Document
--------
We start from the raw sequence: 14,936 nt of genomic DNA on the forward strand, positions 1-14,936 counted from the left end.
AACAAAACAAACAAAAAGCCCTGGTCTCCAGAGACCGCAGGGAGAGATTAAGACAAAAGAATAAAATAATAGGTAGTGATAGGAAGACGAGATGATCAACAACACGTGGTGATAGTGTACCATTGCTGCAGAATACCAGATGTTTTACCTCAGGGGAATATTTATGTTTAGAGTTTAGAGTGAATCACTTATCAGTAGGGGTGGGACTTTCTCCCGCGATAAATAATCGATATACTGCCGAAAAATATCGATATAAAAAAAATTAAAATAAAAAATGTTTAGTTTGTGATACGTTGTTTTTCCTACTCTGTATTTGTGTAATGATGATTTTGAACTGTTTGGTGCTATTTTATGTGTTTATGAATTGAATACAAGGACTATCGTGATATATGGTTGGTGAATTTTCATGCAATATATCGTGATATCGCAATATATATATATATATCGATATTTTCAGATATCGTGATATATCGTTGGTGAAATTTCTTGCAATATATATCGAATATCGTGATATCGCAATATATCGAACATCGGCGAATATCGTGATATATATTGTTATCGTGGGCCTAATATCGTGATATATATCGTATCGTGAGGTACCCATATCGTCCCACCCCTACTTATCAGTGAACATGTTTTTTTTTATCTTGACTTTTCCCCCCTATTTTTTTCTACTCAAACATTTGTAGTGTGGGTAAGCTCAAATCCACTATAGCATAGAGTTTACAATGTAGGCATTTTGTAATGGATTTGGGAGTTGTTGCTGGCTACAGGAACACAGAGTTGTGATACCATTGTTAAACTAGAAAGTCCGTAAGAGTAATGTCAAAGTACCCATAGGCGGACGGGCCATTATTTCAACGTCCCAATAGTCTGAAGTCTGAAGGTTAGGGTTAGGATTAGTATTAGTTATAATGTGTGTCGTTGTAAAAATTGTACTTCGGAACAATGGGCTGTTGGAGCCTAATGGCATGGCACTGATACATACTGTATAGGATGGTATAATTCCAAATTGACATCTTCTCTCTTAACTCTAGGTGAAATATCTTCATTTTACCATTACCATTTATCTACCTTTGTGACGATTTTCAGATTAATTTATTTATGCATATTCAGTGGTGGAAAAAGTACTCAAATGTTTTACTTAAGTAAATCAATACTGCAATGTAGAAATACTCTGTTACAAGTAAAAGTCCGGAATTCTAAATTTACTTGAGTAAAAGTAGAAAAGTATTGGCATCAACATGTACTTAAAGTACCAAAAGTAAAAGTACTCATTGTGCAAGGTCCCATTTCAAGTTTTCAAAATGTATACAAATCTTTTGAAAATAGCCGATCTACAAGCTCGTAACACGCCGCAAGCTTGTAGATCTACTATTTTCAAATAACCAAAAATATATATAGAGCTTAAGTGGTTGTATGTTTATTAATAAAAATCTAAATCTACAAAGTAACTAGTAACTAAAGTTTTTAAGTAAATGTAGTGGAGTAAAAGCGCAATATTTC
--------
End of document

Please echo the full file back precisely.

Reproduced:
We start from the raw sequence: 14,936 nt of genomic DNA on the forward strand, positions 1-14,936 counted from the left end.
AACAAAACAAACAAAAAGCCCTGGTCTCCAGAGACCGCAGGGAGAGATTAAGACAAAAGAATAAAATAATAGGTAGTGATAGGAAGACGAGATGATCAACAACACGTGGTGATAGTGTACCATTGCTGCAGAATACCAGATGTTTTACCTCAGGGGAATATTTATGTTTAGAGTTTAGAGTGAATCACTTATCAGTAGGGGTGGGACTTTCTCCCGCGATAAATAATCGATATACTGCCGAAAAATATCGATATAAAAAAAATTAAAATAAAAAATGTTTAGTTTGTGATACGTTGTTTTTCCTACTCTGTATTTGTGTAATGATGATTTTGAACTGTTTGGTGCTATTTTATGTGTTTATGAATTGAATACAAGGACTATCGTGATATATGGTTGGTGAATTTTCATGCAATATATCGTGATATCGCAATATATATATATATATCGATATTTTCAGATATCGTGATATATCGTTGGTGAAATTTCTTGCAATATATATCGAATATCGTGATATCGCAATATATCGAACATCGGCGAATATCGTGATATATATTGTTATCGTGGGCCTAATATCGTGATATATATCGTATCGTGAGGTACCCATATCGTCCCACCCCTACTTATCAGTGAACATGTTTTTTTTTATCTTGACTTTTCCCCCCTATTTTTTTCTACTCAAACATTTGTAGTGTGGGTAAGCTCAAATCCACTATAGCATAGAGTTTACAATGTAGGCATTTTGTAATGGATTTGGGAGTTGTTGCTGGCTACAGGAACACAGAGTTGTGATACCATTGTTAAACTAGAAAGTCCGTAAGAGTAATGTCAAAGTACCCATAGGCGGACGGGCCATTATTTCAACGTCCCAATAGTCTGAAGTCTGAAGGTTAGGGTTAGGATTAGTATTAGTTATAATGTGTGTCGTTGTAAAAATTGTACTTCGGAACAATGGGCTGTTGGAGCCTAATGGCATGGCACTGATACATACTGTATAGGATGGTATAATTCCAAATTGACATCTTCTCTCTTAACTCTAGGTGAAATATCTTCATTTTACCATTACCATTTATCTACCTTTGTGACGATTTTCAGATTAATTTATTTATGCATATTCAGTGGTGGAAAAAGTACTCAAATGTTTTACTTAAGTAAATCAATACTGCAATGTAGAAATACTCTGTTACAAGTAAAAGTCCGGAATTCTAAATTTACTTGAGTAAAAGTAGAAAAGTATTGGCATCAACATGTACTTAAAGTACCAAAAGTAAAAGTACTCATTGTGCAAGGTCCCATTTCAAGTTTTCAAAATGTATACAAATCTTTTGAAAATAGCCGATCTACAAGCTCGTAACACGCCGCAAGCTTGTAGATCTACTATTTTCAAATAACCAAAAATATATATAGAGCTTAAGTGGTTGTATGTTTATTAATAAAAATCTAAATCTACAAAGTAACTAGTAACTAAAGTTTTTAAGTAAATGTAGTGGAGTAAAAGCGCAATATTTC